Upload new images. The image library for this site will open in a new window.
Upload new documents. The document library for this site will open in a new window.
Show web part zones on the page. Web parts can be added to display dynamic content such as calendars or photo galleries.
Choose between different arrangements of page sections. Page layouts can be changed even after content has been added.
Move this whole section down, swapping places with the section below it.
Check for and fix problems in the body text. Text pasted in from other sources may contain malformed HTML which the code cleaner will remove.
Accordion feature turned off, click to turn on.
Accordion featurd turned on, click to turn off.
Change the way the image is cropped for this page layout.
Cycle through size options for this image or video.
Align the media panel to the right/left in this section.
Open the image pane in this body section. Click in the image pane to select an image from the image library.
Open the video pane in this body section. Click in the video pane to embed a video. Click ? for step-by-step instructions.
Remove the image from the media panel. This does not delete the image from the library.
Remove the video from the media panel.
Bill Plante, whose journalism career began in the turbulent early days of the civil rights movement, describes America's continuing struggle for justice.
Veteran broadcast journalist Bill Plante
believes that despite changing approaches to campaign coverage and
declining access to those at the highest levels of government, the
responsibility for change in the political and public policy arenas
continues to depend on careful decisions by an informed and concerned
Plante, whose career began amidst the turbulence of the early days of
the civil rights movement in the early 1960s, shared his experiences as
a CBS News correspondent during a University of Delaware National Agenda presentation held Wednesday, Sept. 9, in Mitchell Hall.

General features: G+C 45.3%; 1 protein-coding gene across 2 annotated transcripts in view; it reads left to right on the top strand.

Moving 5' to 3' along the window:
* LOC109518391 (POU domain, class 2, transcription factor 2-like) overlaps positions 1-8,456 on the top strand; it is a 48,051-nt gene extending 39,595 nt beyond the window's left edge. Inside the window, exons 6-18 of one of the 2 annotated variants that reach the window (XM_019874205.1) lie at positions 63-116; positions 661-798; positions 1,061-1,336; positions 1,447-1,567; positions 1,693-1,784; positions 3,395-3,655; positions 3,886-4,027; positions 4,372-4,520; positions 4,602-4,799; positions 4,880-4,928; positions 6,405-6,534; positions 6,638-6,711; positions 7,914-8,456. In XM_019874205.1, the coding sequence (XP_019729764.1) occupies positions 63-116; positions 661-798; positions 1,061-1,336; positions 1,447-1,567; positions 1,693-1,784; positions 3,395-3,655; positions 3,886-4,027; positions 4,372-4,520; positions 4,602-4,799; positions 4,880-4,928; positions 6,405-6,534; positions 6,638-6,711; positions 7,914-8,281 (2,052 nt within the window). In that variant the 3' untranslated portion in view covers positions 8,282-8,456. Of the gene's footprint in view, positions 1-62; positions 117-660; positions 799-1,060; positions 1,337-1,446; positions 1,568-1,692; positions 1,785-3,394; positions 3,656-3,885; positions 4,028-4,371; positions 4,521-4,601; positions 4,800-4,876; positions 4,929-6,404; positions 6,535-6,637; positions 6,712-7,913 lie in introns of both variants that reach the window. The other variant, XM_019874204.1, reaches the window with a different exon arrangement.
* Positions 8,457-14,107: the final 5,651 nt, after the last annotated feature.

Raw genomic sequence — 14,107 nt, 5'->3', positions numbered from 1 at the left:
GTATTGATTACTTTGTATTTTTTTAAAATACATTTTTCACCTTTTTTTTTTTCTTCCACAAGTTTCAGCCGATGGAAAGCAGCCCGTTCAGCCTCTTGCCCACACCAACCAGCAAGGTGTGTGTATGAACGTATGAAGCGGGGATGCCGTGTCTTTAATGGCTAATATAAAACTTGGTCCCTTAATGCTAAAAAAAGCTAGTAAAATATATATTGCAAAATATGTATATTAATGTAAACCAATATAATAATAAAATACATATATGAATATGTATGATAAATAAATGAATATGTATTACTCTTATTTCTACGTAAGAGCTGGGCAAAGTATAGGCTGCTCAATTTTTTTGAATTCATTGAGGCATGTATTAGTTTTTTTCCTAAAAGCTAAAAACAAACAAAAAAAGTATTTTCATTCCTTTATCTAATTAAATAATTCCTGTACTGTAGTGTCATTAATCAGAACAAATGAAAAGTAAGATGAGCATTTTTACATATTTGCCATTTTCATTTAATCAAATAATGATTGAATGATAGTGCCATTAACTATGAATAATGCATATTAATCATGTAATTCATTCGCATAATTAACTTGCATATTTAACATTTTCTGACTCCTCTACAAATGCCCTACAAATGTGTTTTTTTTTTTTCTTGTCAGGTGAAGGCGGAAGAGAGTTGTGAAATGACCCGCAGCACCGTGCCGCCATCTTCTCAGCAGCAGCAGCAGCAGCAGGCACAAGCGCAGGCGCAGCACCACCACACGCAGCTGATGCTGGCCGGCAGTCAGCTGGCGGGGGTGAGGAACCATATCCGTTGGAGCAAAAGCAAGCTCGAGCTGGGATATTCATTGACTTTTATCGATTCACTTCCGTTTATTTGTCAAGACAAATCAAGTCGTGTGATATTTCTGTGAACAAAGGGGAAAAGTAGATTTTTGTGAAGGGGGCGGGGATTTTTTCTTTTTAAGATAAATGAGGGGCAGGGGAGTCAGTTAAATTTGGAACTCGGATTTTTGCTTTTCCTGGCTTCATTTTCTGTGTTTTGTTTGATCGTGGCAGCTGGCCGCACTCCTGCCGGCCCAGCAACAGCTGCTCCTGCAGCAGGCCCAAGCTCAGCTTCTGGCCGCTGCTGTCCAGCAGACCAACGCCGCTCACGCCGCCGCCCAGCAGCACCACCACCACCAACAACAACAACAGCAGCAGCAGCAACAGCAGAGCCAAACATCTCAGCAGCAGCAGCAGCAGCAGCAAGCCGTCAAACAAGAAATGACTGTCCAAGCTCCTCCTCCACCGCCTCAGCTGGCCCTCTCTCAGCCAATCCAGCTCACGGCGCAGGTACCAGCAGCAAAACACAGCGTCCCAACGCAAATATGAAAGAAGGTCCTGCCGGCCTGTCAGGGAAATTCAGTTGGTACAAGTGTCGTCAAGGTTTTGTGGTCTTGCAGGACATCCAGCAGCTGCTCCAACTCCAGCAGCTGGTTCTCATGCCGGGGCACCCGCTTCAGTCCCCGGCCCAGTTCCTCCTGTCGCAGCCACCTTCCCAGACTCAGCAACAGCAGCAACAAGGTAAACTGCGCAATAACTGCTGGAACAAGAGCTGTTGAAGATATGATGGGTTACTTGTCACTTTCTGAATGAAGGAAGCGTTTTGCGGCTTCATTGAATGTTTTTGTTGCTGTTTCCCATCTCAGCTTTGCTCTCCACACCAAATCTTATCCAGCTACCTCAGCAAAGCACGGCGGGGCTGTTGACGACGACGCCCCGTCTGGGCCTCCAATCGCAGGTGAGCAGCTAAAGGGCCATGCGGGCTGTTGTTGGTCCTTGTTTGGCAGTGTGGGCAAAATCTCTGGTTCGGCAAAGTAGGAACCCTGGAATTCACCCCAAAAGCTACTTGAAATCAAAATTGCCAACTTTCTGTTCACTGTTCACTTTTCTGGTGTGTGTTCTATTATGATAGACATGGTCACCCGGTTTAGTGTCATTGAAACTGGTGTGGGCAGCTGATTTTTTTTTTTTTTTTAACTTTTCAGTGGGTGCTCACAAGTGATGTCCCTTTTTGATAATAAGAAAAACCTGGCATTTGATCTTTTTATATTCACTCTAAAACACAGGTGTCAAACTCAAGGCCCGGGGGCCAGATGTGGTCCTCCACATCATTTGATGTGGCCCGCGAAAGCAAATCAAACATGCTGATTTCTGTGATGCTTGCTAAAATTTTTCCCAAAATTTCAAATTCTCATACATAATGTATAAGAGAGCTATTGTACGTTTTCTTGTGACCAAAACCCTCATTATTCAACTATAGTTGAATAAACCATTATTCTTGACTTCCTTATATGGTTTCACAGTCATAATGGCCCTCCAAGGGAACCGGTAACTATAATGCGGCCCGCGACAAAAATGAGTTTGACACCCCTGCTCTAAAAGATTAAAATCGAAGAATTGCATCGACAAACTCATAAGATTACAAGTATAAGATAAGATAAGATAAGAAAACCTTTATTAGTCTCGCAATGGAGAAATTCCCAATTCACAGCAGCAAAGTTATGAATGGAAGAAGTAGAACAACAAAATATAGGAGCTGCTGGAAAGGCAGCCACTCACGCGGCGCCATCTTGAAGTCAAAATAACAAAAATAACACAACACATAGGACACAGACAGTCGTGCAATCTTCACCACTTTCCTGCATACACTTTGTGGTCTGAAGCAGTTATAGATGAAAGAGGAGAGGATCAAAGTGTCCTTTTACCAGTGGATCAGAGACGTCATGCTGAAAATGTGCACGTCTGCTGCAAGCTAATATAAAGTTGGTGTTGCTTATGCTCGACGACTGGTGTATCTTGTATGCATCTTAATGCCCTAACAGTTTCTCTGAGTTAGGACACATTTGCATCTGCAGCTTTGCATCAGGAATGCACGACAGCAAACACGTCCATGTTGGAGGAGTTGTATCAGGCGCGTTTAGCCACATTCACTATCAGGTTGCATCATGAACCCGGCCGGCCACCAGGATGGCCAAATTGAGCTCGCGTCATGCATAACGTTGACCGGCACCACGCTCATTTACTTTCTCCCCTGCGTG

As the first speaker in the National Agenda’s “Race in America:
Conversations about Identity and Equality” series, Plante told a large
audience that nothing compares to his work covering the voting rights
campaign in Selma, Alabama, which culminated in “Bloody Sunday” on March
“There was no story that I covered in my 51-year career at CBS like
that one,” Plante said. “I had to struggle to keep free of my own
feelings as I covered the movement.”
Plante noted that when he arrived in Selma there was a deep division
that was woven into the social contract between blacks and whites, where
segregation was the reality, even though it was no longer legal.
“I covered the people who went to the courthouse to register to
vote,” Plante said. “I saw them refused by a hostile sheriff on narrow
legal grounds. As a white kid from Chicago, I was a total cultural
stranger to both the black and white communities in the South.”
Describing himself as a believer in social justice, and the idea that
all Americans have a right to vote, Plante noted that he still was
shocked at seeing the raw hatred that was expressed toward African
Americans in the South on a daily basis.
“The authorities saw outsiders as either communists or on the side of
the movement,” Plante said. “What we saw every day in Selma didn’t
change anyone’s mind on either side.”
People would line up every day trying to sign up to vote, and the
authorities were not pleased with the media presence, Plante said. On
one memorable night, police attacked both the journalists and the
“They sprayed paint on the camera lenses, they beat people, and one
young man (Jimmy Lee Jackson) was shot, and he died later,” Plante said.
“It was in response to that shooting that the march to the capital in
Montgomery was conceived.”
Jackson’s death spurred a march by 600 demonstrators led by John